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Saturday, July 10, 2010

Cutting for Stone by Abraham Verghese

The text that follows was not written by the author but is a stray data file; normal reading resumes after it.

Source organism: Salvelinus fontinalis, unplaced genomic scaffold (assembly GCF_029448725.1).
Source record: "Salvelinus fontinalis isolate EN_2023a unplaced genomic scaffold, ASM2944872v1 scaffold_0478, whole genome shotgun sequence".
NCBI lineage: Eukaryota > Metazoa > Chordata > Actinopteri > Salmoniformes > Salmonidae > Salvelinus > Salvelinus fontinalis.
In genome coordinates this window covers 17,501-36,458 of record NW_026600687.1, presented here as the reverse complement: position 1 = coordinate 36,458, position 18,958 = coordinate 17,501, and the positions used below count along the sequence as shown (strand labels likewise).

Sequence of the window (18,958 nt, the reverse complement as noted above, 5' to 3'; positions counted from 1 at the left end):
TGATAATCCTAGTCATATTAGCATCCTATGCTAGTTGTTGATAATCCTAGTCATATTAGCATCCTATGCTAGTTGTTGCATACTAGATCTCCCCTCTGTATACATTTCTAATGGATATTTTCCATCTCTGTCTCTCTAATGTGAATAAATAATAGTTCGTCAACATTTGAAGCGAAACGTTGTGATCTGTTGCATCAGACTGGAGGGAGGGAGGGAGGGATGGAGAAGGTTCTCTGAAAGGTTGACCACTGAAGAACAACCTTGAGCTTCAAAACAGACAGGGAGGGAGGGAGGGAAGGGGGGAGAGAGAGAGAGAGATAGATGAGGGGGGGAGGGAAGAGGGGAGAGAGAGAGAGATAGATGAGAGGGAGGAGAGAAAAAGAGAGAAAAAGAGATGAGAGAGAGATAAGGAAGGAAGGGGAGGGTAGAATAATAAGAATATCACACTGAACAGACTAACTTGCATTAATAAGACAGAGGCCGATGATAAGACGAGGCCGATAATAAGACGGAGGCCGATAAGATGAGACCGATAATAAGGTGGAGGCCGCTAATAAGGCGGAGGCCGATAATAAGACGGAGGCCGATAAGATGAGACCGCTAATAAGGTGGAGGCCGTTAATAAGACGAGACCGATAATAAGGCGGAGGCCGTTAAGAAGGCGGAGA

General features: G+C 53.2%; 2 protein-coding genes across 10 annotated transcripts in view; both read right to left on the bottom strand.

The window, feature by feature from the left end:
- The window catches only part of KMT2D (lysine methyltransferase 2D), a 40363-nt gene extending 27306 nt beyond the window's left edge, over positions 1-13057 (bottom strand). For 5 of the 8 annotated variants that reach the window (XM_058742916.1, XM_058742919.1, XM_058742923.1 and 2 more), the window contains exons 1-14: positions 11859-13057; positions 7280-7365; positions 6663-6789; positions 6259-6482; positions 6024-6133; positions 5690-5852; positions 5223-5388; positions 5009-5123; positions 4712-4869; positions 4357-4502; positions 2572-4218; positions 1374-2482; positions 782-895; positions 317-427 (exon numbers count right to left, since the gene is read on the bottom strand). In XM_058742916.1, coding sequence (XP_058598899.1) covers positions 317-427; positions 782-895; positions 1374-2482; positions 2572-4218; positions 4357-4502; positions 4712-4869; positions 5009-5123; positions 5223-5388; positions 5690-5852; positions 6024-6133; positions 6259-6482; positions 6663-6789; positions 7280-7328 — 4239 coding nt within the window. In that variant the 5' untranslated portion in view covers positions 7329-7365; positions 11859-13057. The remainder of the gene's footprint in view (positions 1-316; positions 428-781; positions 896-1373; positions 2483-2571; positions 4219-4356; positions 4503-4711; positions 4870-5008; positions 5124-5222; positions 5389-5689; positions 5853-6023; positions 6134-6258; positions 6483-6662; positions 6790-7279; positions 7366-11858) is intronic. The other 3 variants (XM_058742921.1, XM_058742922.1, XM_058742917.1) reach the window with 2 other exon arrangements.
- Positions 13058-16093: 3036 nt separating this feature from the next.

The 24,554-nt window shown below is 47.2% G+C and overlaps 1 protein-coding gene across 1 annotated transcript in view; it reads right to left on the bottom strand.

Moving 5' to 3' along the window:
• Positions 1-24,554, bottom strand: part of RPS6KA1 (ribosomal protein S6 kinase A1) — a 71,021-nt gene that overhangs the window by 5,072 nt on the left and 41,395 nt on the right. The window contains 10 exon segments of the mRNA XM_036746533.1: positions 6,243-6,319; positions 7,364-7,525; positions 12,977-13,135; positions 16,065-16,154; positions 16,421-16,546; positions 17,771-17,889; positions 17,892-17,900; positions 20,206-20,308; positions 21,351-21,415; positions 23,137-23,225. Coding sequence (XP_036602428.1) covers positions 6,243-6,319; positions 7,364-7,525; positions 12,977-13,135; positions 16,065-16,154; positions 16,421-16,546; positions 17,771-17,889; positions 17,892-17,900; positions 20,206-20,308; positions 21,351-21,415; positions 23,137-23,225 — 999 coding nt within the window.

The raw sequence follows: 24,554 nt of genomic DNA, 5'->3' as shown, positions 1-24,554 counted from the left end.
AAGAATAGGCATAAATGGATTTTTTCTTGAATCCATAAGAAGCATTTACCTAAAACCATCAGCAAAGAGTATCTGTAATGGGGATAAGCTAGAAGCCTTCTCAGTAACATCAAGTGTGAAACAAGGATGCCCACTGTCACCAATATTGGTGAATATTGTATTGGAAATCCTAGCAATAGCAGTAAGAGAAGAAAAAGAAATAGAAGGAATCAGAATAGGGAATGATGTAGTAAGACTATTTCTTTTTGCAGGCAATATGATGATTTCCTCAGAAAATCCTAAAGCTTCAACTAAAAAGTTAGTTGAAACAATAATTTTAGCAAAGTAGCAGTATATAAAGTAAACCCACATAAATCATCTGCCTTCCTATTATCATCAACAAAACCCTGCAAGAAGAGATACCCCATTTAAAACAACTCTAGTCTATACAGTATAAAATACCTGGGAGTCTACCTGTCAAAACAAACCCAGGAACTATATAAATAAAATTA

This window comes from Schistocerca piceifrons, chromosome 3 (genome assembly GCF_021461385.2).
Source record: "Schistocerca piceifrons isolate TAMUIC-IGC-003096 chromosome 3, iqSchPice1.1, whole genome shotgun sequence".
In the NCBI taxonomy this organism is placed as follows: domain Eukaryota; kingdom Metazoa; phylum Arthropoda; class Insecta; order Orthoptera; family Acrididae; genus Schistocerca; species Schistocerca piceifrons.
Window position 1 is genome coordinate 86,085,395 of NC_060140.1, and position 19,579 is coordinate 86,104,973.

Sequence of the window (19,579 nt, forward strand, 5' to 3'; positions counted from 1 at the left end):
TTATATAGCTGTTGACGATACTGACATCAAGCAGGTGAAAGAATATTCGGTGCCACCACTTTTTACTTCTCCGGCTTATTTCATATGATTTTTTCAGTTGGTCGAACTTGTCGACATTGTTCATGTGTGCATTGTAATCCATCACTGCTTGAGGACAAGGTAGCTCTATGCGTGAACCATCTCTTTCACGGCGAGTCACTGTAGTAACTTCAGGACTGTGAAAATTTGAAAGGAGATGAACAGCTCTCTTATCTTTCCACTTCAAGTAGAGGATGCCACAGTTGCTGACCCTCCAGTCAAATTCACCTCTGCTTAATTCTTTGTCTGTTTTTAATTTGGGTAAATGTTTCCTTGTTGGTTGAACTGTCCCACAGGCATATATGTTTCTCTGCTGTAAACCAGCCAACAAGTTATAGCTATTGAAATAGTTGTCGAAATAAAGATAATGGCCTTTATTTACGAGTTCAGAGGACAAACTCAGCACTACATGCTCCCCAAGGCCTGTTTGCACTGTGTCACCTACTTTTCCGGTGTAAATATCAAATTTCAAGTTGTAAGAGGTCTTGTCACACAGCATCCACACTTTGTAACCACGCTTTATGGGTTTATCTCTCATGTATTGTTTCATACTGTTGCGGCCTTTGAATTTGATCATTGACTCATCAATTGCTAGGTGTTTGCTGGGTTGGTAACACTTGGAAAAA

Reviews for this book on are great.  It's a longer book at about 700 pages.  But, I'm convinced this is a modern-day classic, right up there with The Poisonwood Bible, etc.   Perhaps it is the author's own multi-cultural background that makes this book so real.  At the same time, there are faint hints of spirituality infused by the varying religions and beliefs of the characters.  The author Abraham Verghese is of Indian descent, but was raised in Ethiopia.  He previously wrote a memoir about his time as a doctor in Eastern Tennessee during the early years of the AIDS epidemic when there were very little resources for treatment.  He's a professor of medicine at Stanford, and also has a masters in fine arts and went to the Iowa Writers Workshop.  And all these disparate parts of him come to bear in this epic novel that begins in a mission hospital in Addis Ababa, staffed by Indian doctors, indispensable locals, and formidable nuns.  Born into this environment are twins; Marion and Shiva, who although almost one body and soul, are also very different.  Marion is the main voice and you will strongly identify with him.  Shiva is akin to his namesake, a bit mystical, a dancer, with a mark on his head.  Shiva is seemingly a bit aloof but all compassion when need arises.  As you read this book, you'll be swirled along through decades and political regimes, and lots and lots of medical procedures.  You see, Ghosh and Hema, the two Indian doctors who are the lifeblood of this microcosm, are doctors who rise to every occasion, and teach as they go, because they must.  Resources are so low, that Ghosh must teach another doctor how to do vasectomies, so he can have his own done.  I am not fond of surgery, or blood or sickness, and that speaks to the power of this book to keep me reading.  In this volatile country, Missing Hospital becomes an oasis of family and love, a lifeboat that many cling to.  No one element is overdone, in my opinion.  The third-world airline flights, the clinical rigor of medical school, , it all became so vivid.  I learned a lot of history along the way too.  Who knew that Eritrea had such Italian influence, or that Haile Selassie was such a small man?  I listened to this book through a free library download and the slightly clipped British/Indian accents really made it come alive.   I kept thinking that if I were medically inclined, this would be even better, but it didn't detract from the book for me, as the teachings were often sprinkled with humor.   A great gift for anyone medically inclined, and an amazing tour de force for this author.

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